NCTQ Study: Stronger Teacher Preparation Needed
More on the NCTQ study from DFER-CA head Gloria Romero:
We Californians like to think our state is the national leader in policy change and innovation, that new ideas are born here and other states follow our lead.
In one area, I am sad to say, that is not the case.
California is short-selling too many of its public school students because of education programs that inadequately prepare the next generation of teachers. A new review from the National Council on Teacher Quality that evaluates educational institutions, state by state, produced some sobering results for anyone who cares about what's going on inside California schools of education.
Among the more disturbing findings from the institutions that provided data:
• Half of 72 programs for elementary school preparation failed the evaluation, a higher failure rate than programs in any other state.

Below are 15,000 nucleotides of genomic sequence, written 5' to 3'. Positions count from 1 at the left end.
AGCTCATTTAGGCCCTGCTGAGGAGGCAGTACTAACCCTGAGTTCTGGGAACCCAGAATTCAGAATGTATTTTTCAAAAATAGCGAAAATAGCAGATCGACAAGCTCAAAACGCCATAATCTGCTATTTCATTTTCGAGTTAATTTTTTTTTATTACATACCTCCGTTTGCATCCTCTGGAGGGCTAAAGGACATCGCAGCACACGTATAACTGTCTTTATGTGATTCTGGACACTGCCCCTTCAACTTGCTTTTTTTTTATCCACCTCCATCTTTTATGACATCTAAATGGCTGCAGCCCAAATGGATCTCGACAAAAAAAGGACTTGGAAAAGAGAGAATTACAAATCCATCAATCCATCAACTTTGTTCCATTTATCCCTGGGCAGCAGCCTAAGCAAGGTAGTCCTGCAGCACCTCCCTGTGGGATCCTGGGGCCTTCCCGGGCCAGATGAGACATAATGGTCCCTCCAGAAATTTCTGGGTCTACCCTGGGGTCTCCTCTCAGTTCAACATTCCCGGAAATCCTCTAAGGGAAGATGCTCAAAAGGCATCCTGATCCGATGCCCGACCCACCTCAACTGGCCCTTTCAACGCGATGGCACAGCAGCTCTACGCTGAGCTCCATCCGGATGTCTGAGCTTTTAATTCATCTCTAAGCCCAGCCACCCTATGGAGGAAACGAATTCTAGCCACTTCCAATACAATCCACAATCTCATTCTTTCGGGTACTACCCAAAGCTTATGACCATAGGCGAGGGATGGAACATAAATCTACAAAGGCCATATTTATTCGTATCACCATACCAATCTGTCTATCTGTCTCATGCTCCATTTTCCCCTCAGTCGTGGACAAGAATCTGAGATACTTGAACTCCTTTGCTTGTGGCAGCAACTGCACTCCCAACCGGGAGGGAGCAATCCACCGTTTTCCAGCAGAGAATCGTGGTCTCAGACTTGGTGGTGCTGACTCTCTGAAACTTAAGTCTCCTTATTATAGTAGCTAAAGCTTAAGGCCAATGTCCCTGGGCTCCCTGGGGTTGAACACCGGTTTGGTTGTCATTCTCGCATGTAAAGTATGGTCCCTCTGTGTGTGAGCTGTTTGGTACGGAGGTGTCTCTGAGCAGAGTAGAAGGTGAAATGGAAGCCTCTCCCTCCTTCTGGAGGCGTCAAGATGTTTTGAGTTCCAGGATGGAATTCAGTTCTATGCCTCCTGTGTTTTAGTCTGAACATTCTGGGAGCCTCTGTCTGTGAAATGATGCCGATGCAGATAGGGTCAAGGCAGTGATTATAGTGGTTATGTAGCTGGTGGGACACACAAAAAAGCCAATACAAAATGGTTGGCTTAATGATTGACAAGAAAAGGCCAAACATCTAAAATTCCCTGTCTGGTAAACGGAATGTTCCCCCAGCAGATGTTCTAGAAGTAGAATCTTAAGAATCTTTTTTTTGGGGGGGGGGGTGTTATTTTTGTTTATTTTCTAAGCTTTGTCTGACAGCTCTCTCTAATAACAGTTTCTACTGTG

• California's secondary certification structure combined with inadequate coursework requirements, particularly in the sciences and social sciences, showed that only 17 percent of programs adequately prepared secondary teaching candidates in core subjects. That compared with 34 percent nationally.
• Coursework in a majority (63 percent) of California elementary programs did not mention a single strategy for teaching reading to English language learners.
• Of the 139 elementary and secondary programs that were evaluated on a four-star rating system, 33 programs earned no stars and only three earned as many as three. Not a single program earned four stars.